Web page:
This man deserves some help

Published 3:57 pm Monday, July 25, 2011

When the 6-foot-tall Tracy Stewart visited a cemetery near his old stomping grounds a few months ago and found the grass growing over his head, he knew he would have to do something.

Stewart grew up around the corner from Oak Lawn Cemetery, where the city’s most prominent black ministers, bankers, public officials and businessmen are buried. He spent his days as a boy playing in and around the cemetery.

But that was in the days when it was well cared for. Up until a few short months ago, no young boys played in the cemetery — unless, of course, they were looking for a great hiding place for hide-and-go-seek. In fact, young children were liable to get lost in the cemetery, with the grass growing taller than an adult.

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So Stewart set about to make the cemetery a habitable place again, one where family members at least could visit loved ones’ graves. He started by mowing the cemetery with the help of inmates from the Western Tidewater Regional Jail, just in time for the Memorial Day holiday. Previously, the Disabled American Veterans chapter was keeping up the veterans’ portion of the cemetery.

Then, he called a meeting at a local church for people who want to help clean up the cemetery. About 20 people attended the meeting, and officers were elected.

A foundation to care for the cemetery has been formed, and Stewart scheduled a community clean-up day for Saturday.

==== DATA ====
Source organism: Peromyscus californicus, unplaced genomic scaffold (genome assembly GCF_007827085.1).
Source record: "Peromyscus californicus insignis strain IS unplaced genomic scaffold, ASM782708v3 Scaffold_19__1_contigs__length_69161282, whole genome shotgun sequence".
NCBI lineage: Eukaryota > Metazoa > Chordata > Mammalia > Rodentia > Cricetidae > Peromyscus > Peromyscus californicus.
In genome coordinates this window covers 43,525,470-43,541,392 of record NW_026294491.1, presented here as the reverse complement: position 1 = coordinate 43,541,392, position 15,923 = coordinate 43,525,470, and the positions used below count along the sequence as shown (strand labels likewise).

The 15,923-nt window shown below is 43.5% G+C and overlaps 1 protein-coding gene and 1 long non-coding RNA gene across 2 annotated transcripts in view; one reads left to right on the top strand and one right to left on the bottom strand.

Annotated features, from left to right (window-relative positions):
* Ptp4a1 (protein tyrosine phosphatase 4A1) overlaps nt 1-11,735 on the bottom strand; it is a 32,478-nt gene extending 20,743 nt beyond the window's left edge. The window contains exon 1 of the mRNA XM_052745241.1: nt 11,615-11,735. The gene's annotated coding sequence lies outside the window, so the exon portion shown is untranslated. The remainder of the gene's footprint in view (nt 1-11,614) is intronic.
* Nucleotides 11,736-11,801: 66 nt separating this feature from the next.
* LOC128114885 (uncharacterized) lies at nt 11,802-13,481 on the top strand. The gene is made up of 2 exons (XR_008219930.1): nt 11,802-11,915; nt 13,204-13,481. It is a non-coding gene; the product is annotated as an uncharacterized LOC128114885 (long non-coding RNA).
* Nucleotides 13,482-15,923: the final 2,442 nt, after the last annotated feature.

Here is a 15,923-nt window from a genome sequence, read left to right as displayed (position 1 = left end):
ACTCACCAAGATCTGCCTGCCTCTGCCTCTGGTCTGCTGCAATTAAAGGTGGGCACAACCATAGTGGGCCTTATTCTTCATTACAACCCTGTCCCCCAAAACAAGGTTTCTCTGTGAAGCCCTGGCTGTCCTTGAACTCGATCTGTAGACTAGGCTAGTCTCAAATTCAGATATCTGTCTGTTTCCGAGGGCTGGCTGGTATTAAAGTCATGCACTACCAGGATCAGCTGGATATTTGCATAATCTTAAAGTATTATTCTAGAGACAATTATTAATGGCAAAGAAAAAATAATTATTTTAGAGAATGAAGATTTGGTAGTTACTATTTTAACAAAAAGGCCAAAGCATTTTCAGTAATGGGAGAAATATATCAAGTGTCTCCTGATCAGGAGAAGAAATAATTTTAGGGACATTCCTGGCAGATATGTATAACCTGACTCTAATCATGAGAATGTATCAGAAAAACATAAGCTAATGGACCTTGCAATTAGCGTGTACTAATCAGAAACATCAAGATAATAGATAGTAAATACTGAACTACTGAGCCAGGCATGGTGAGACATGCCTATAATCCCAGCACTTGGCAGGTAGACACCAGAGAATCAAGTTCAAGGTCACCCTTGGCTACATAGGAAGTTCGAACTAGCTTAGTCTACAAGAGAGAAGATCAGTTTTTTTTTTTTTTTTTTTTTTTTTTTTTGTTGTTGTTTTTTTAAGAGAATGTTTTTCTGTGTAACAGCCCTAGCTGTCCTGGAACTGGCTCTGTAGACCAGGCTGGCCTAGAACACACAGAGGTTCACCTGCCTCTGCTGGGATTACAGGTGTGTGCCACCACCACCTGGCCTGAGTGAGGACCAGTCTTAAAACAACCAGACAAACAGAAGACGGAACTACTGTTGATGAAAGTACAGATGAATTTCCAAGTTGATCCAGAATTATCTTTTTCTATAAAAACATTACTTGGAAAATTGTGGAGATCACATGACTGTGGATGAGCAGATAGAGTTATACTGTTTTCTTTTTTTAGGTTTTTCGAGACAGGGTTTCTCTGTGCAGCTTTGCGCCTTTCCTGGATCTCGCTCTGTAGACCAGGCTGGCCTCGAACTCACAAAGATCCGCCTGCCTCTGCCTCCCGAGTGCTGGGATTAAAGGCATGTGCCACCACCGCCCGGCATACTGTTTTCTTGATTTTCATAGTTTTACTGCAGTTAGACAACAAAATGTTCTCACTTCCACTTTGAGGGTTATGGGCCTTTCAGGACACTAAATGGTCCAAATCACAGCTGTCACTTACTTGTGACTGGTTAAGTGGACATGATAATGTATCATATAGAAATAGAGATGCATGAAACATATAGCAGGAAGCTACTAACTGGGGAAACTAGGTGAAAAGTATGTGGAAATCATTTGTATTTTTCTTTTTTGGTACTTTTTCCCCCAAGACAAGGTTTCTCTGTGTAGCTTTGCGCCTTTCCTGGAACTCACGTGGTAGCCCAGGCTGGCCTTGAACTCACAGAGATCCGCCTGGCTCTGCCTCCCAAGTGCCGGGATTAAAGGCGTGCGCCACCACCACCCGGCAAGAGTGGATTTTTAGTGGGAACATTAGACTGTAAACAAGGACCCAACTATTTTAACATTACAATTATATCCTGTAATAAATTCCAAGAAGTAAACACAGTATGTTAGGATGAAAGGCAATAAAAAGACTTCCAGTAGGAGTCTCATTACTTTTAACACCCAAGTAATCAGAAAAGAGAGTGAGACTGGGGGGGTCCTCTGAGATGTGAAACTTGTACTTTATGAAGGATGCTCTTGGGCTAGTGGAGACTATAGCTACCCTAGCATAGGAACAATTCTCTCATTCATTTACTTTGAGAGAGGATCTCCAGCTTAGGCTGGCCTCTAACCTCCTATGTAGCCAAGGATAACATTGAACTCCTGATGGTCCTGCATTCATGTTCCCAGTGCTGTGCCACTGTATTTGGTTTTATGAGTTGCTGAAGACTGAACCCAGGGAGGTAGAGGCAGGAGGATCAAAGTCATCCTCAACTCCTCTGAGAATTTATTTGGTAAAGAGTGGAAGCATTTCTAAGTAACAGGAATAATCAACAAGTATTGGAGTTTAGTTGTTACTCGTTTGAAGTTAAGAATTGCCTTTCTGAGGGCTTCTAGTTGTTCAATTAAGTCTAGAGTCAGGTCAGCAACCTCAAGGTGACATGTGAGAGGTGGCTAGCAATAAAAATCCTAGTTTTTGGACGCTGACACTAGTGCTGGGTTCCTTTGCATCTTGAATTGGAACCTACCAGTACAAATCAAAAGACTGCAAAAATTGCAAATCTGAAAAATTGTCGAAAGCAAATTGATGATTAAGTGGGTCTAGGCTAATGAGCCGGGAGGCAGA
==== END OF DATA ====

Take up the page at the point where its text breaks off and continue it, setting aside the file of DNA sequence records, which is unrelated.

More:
When I arrived at the cemetery on the hot and humid morning, though, I found only Stewart there, wielding a backpack full of weed-killer on a back portion of the cemetery.

Clearly disappointed, he said two people had been there earlier and helped him mow the grass, but they left around midmorning. There still was weed-whacking to be done, but he would have to leave that for another day.

Stewart was undaunted, saying he would plan another clean-up event for the fall, when it will be cooler. Still, it’s hard to figure out why many people told him they would come and then didn’t show up.

The heat probably had something to do with it. But a little responsibility — to one’s own promises and to the community at large — could have made up for that.

I sure hope the next clean-up day goes better. You can watch the Suffolk News-Herald calendar to see when it’s scheduled. You can also attend the next meeting of the foundation, set for Aug. 8 at 6:30 p.m. at First Baptist Church, 112 Mahan St.

For more information on the foundation, call Stewart at 434-6713.